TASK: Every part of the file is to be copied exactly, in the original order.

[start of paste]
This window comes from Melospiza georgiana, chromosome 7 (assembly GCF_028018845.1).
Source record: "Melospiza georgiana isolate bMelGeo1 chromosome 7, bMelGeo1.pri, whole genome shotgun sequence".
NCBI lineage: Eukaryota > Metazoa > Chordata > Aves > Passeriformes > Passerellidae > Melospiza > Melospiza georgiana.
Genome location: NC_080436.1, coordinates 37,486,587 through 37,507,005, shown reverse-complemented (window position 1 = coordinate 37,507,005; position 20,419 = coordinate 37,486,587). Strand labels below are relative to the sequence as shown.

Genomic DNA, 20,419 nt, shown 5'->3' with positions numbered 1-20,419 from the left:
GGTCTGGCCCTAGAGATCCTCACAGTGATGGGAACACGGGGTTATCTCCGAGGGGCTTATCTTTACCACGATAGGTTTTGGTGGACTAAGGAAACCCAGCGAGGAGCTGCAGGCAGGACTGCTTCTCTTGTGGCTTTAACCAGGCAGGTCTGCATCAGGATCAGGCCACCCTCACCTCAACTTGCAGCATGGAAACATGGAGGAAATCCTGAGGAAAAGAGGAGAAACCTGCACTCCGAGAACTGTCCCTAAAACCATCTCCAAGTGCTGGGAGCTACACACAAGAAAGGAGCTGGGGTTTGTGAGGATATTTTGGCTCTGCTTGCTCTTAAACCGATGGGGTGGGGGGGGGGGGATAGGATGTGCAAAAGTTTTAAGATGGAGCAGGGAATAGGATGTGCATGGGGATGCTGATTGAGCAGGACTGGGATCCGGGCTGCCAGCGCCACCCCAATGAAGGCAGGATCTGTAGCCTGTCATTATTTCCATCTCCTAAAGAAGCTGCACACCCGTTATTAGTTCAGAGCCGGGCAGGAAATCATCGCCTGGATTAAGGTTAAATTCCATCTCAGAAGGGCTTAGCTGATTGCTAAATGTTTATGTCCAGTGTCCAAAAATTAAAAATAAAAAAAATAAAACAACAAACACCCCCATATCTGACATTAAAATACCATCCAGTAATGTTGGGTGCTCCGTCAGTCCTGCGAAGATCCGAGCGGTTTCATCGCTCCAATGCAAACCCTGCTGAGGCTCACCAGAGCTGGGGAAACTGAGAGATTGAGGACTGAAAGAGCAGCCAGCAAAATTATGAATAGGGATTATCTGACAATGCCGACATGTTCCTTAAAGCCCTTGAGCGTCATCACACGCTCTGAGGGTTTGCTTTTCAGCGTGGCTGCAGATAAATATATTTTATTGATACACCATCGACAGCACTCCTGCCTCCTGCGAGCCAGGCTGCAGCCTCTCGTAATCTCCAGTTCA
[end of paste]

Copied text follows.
This window comes from Melospiza georgiana, chromosome 7 (assembly GCF_028018845.1).
Source record: "Melospiza georgiana isolate bMelGeo1 chromosome 7, bMelGeo1.pri, whole genome shotgun sequence".
NCBI lineage: Eukaryota > Metazoa > Chordata > Aves > Passeriformes > Passerellidae > Melospiza > Melospiza georgiana.
Genome location: NC_080436.1, coordinates 37,486,587 through 37,507,005, shown reverse-complemented (window position 1 = coordinate 37,507,005; position 20,419 = coordinate 37,486,587). Strand labels below are relative to the sequence as shown.

Genomic DNA, 20,419 nt, shown 5'->3' with positions numbered 1-20,419 from the left:
GGTCTGGCCCTAGAGATCCTCACAGTGATGGGAACACGGGGTTATCTCCGAGGGGCTTATCTTTACCACGATAGGTTTTGGTGGACTAAGGAAACCCAGCGAGGAGCTGCAGGCAGGACTGCTTCTCTTGTGGCTTTAACCAGGCAGGTCTGCATCAGGATCAGGCCACCCTCACCTCAACTTGCAGCATGGAAACATGGAGGAAATCCTGAGGAAAAGAGGAGAAACCTGCACTCCGAGAACTGTCCCTAAAACCATCTCCAAGTGCTGGGAGCTACACACAAGAAAGGAGCTGGGGTTTGTGAGGATATTTTGGCTCTGCTTGCTCTTAAACCGATGGGGTGGGGGGGGGGGGATAGGATGTGCAAAAGTTTTAAGATGGAGCAGGGAATAGGATGTGCATGGGGATGCTGATTGAGCAGGACTGGGATCCGGGCTGCCAGCGCCACCCCAATGAAGGCAGGATCTGTAGCCTGTCATTATTTCCATCTCCTAAAGAAGCTGCACACCCGTTATTAGTTCAGAGCCGGGCAGGAAATCATCGCCTGGATTAAGGTTAAATTCCATCTCAGAAGGGCTTAGCTGATTGCTAAATGTTTATGTCCAGTGTCCAAAAATTAAAAATAAAAAAAATAAAACAACAAACACCCCCATATCTGACATTAAAATACCATCCAGTAATGTTGGGTGCTCCGTCAGTCCTGCGAAGATCCGAGCGGTTTCATCGCTCCAATGCAAACCCTGCTGAGGCTCACCAGAGCTGGGGAAACTGAGAGATTGAGGACTGAAAGAGCAGCCAGCAAAATTATGAATAGGGATTATCTGACAATGCCGACATGTTCCTTAAAGCCCTTGAGCGTCATCACACGCTCTGAGGGTTTGCTTTTCAGCGTGGCTGCAGATAAATATATTTTATTGATACACCATCGACAGCACTCCTGCCTCCTGCGAGCCAGGCTGCAGCCTCTCGTAATCTCCAGTTCA